Loaded stream 5
Dry chemical with stainless steel 5
Carbon Dioxide 5
Dry chemical, stored pressure, with mild steel, brazed brass or aluminum shells 12
Dry chemical, cartridge or cylinder operated, with mild steel shells 12
Halon 1211 12
Halon 1301 12
Dry powder, cartridge or cylinder operated with mild steel shells 12
1Extinguishers having shells constructed of copper or brass joined by soft solder or rivets shall not be hydrostatically tested and shall be removed from service by January 1, 1982. (Not permitted)
1910.157(f)(4)

The employer shall assure that portable fire extinguishers are hydrostatically tested whenever they show new evidence of corrosion or mechanical injury, except under the conditions listed in paragraphs (f)(2)(i)-(v) of this section.

1910.157(f)(5)

The employer shall assure that hydrostatic tests are performed on extinguisher hose assemblies which are equipped with a shut-off nozzle at the discharge end of the hose. The test interval shall be the same as specified for the extinguisher on which the hose is installed.

1910.157(f)(6)

The employer shall assure that carbon dioxide hose assemblies with a shut-off nozzle are hydrostatically tested at 1,250 psi (8,620 kPa).

1910.157(f)(7)

The employer shall assure that dry chemical and dry powder hose assemblies with a shut-off nozzle are hydrostatically tested at 300 psi (2,070 kPa).

1910.157(f)(8)

Hose assemblies passing a hydrostatic test do not require any type of recording or stamping.

1910.157(f)(9)

The employer shall assure that hose assemblies for carbon dioxide extinguishers that require a hydrostatic test are tested within a protective cage device.

1910.157(f)(10)

The employer shall assure that carbon dioxide extinguishers and nitrogen or carbon dioxide cylinders used with wheeled extinguishers are tested every 5 years at 5/3 of the service pressure as stamped into the cylinder. Nitrogen cylinders which comply with 49 CFR 173.34(e)(15) may be hydrostatically tested every 10 years.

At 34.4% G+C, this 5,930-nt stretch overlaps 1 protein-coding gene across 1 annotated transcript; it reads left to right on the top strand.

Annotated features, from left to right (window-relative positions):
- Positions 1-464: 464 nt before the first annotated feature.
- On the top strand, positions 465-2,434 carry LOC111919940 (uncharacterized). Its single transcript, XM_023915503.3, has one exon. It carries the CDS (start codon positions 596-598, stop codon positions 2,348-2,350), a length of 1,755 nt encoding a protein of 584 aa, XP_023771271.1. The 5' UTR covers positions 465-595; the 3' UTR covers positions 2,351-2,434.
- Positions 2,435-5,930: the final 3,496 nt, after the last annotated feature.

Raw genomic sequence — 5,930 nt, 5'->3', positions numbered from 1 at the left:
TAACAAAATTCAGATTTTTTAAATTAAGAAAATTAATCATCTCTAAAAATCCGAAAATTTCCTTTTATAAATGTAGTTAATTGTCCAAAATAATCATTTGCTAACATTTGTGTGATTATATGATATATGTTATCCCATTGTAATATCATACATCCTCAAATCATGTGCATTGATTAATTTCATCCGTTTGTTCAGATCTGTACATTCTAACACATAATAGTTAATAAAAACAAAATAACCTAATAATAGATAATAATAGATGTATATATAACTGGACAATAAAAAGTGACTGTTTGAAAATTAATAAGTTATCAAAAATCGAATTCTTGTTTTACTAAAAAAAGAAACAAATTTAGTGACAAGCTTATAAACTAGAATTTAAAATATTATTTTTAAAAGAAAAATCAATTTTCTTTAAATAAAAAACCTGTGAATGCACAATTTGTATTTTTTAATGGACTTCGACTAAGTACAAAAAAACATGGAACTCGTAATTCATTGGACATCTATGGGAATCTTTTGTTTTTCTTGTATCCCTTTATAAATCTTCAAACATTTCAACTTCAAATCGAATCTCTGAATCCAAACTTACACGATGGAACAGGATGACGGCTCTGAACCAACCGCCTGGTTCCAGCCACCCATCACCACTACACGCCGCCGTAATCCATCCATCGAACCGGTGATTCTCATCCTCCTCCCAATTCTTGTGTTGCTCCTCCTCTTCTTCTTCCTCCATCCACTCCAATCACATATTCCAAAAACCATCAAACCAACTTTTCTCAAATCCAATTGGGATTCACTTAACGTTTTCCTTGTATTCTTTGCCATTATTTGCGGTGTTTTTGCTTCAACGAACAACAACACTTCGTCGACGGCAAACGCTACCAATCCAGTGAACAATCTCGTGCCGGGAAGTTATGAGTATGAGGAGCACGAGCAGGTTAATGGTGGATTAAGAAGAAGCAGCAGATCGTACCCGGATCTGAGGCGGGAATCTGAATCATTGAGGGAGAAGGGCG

1910.157(f)(11)

The employer shall assure that all stored pressure and Halon 1211 types of extinguishers are hydrostatically tested at the factory test pressure not to exceed two times the service pressure.

1910.157(f)(12)

The employer shall assure that acceptable self-generating type soda acid and foam extinguishers are tested at 350 psi (2,410 kPa).

1910.157(f)(13)

Air or gas pressure may not be used for hydrostatic testing.

1910.157(f)(14)

Extinguisher shells, cylinders, or cartridges which fail a hydrostatic pressure test, or which are not fit for testing shall be removed from service and from the workplace.

1910.157(f)(15)(i)

The equipment for testing compressed gas type cylinders shall be of the water jacket type. The equipment shall be provided with an expansion indicator which operates with an accuracy within one percent of the total expansion or .1cc (.1mL) of liquid.

1910.157(f)(15)(ii)

The equipment for testing non-compressed gas type cylinders shall consist of the following:

1910.157(f)(15)(ii)(A)

A hydrostatic test pump, hand or power operated, capable of producing not less than 150 percent of the test pressure, which shall include appropriate check valves and fittings;

1910.157(f)(15)(ii)(B)

A flexible connection for attachment to fittings to test through the extinguisher nozzle, test bonnet, or hose outlet, as is applicable; and

1910.157(f)(15)(ii)(C)

A protective cage or barrier for personal protection of the tester, designed to provide visual observation of the extinguisher under test.

1910.157(f)(16)

The employer shall maintain and provide upon request to the Assistant Secretary evidence that the required hydrostatic testing of fire extinguishers has been performed at the time intervals shown in Table L-1. Such evidence shall be in the form of a certification record which includes the date of the test, the signature of the person who performed the test and the serial number, or other identifier, of the fire extinguisher that was tested. Such records shall be kept until the extinguisher is hydrostatically retested at the time interval specified in Table L-1 or until the extinguisher is taken out of service, whichever comes first.

Training and Education

1910.157(g)(1)

Where the employer has provided portable fire extinguishers for employee use in the workplace, the employer shall also provide an educational program to familiarize employees with the general principles of fire extinguisher use and the hazards involved with incipient stage fire fighting.

1910.157(g)(2)

The employer shall provide the education required in paragraph (g)(1) of this section upon initial employment and at least annually thereafter.

1910.157(g)(3)

The employer shall provide employees who have been designated to use fire fighting equipment as part of an emergency action plan with training in the use of the appropriate equipment.

1910.157(g)(4)